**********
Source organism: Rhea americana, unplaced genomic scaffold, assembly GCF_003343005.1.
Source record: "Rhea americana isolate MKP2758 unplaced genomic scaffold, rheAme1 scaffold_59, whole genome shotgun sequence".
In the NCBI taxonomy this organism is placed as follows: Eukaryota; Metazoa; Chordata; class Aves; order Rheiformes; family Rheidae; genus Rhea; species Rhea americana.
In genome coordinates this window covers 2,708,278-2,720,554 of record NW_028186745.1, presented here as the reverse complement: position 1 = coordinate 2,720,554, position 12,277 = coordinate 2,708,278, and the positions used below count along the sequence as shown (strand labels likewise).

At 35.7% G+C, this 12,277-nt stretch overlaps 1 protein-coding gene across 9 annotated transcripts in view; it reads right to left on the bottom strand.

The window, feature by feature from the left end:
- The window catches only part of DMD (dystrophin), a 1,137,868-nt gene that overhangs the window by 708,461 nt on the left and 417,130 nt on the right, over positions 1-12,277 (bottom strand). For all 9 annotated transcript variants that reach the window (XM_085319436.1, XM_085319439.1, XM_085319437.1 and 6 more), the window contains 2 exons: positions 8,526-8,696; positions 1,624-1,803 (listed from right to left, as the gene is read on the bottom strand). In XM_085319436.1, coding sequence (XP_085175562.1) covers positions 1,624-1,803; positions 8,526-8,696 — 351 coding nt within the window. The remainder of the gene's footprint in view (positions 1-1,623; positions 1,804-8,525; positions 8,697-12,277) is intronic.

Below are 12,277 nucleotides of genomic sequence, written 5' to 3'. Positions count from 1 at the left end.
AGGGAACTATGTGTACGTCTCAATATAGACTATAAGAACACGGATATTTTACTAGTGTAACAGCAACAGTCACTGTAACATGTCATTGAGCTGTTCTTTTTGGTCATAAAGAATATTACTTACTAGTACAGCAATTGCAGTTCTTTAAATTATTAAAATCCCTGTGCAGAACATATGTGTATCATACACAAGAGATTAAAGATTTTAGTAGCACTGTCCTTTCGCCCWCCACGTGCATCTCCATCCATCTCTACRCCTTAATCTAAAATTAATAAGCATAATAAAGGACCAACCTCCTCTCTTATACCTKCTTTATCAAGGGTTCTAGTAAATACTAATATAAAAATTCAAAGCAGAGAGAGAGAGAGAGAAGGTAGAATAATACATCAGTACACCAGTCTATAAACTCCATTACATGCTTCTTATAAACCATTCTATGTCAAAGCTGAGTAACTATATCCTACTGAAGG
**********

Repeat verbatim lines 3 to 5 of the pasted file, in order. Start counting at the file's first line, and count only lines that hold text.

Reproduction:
In the NCBI taxonomy this organism is placed as follows: Eukaryota; Metazoa; Chordata; class Aves; order Rheiformes; family Rheidae; genus Rhea; species Rhea americana.
In genome coordinates this window covers 2,708,278-2,720,554 of record NW_028186745.1, presented here as the reverse complement: position 1 = coordinate 2,720,554, position 12,277 = coordinate 2,708,278, and the positions used below count along the sequence as shown (strand labels likewise).

At 35.7% G+C, this 12,277-nt stretch overlaps 1 protein-coding gene across 9 annotated transcripts in view; it reads right to left on the bottom strand.